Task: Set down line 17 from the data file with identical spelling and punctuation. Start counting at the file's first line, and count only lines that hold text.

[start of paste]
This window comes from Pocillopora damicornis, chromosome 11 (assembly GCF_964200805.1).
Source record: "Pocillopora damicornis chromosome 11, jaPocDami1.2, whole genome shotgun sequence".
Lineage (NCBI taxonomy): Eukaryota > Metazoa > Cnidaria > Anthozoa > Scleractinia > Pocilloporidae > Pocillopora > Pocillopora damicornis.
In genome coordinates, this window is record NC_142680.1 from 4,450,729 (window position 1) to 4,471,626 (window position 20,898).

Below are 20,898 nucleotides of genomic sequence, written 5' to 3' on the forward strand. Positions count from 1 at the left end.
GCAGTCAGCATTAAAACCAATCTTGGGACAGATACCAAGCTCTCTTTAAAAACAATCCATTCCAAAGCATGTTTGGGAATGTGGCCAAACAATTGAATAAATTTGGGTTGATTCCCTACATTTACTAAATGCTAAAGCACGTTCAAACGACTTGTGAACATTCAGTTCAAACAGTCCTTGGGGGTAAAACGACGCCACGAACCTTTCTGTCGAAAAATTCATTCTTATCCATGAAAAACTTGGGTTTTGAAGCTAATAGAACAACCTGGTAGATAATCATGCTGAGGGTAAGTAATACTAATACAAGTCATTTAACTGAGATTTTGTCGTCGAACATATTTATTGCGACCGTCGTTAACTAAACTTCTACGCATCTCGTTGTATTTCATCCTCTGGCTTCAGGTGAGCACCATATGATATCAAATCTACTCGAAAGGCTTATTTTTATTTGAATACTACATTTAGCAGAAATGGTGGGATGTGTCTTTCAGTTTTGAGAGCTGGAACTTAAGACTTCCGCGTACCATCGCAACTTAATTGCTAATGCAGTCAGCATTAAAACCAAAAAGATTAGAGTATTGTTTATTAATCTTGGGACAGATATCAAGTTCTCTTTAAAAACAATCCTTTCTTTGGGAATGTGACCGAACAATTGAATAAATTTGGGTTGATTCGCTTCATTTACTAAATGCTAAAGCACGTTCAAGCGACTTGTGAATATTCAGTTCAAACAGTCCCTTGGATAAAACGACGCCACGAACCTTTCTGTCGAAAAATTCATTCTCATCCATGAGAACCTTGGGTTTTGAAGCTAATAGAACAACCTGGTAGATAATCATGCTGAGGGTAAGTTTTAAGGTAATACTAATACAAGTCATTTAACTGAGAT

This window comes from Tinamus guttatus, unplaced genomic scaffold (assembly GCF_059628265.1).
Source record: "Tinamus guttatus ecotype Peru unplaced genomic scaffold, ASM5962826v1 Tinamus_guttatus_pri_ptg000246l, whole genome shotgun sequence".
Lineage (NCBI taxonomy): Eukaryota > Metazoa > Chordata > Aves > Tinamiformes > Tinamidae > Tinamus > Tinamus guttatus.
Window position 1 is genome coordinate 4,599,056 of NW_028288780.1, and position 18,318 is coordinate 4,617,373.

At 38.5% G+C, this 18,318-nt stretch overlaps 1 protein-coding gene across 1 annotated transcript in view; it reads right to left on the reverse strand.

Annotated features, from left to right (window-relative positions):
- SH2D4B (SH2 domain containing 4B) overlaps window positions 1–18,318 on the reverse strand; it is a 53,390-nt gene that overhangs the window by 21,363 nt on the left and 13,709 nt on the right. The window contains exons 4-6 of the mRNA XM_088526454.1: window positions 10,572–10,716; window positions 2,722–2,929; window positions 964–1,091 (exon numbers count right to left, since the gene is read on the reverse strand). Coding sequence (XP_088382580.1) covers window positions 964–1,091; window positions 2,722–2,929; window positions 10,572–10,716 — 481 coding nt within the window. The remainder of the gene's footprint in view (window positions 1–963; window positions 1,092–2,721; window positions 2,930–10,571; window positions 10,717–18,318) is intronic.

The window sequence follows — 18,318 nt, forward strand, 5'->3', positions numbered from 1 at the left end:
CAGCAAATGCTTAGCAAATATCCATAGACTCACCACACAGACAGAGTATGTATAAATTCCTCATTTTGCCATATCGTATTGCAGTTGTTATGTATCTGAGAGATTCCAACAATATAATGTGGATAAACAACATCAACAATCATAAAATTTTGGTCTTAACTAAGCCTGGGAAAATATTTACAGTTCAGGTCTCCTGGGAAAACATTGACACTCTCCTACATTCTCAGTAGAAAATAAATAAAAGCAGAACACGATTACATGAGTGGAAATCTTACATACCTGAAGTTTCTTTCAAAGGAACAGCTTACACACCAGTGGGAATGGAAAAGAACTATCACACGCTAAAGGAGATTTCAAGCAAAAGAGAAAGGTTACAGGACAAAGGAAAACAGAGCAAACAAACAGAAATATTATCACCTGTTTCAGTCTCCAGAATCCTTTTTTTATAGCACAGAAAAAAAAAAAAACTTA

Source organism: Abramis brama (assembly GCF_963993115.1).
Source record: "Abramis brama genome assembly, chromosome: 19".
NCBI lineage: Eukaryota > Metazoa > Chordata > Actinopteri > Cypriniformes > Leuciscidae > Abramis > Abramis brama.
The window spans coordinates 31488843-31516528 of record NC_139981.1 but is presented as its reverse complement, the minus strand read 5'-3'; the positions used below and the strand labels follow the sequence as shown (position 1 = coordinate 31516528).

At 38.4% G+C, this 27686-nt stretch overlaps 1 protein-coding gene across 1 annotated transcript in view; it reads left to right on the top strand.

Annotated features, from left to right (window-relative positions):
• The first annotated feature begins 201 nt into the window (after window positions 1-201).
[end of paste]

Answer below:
Source record: "Abramis brama genome assembly, chromosome: 19".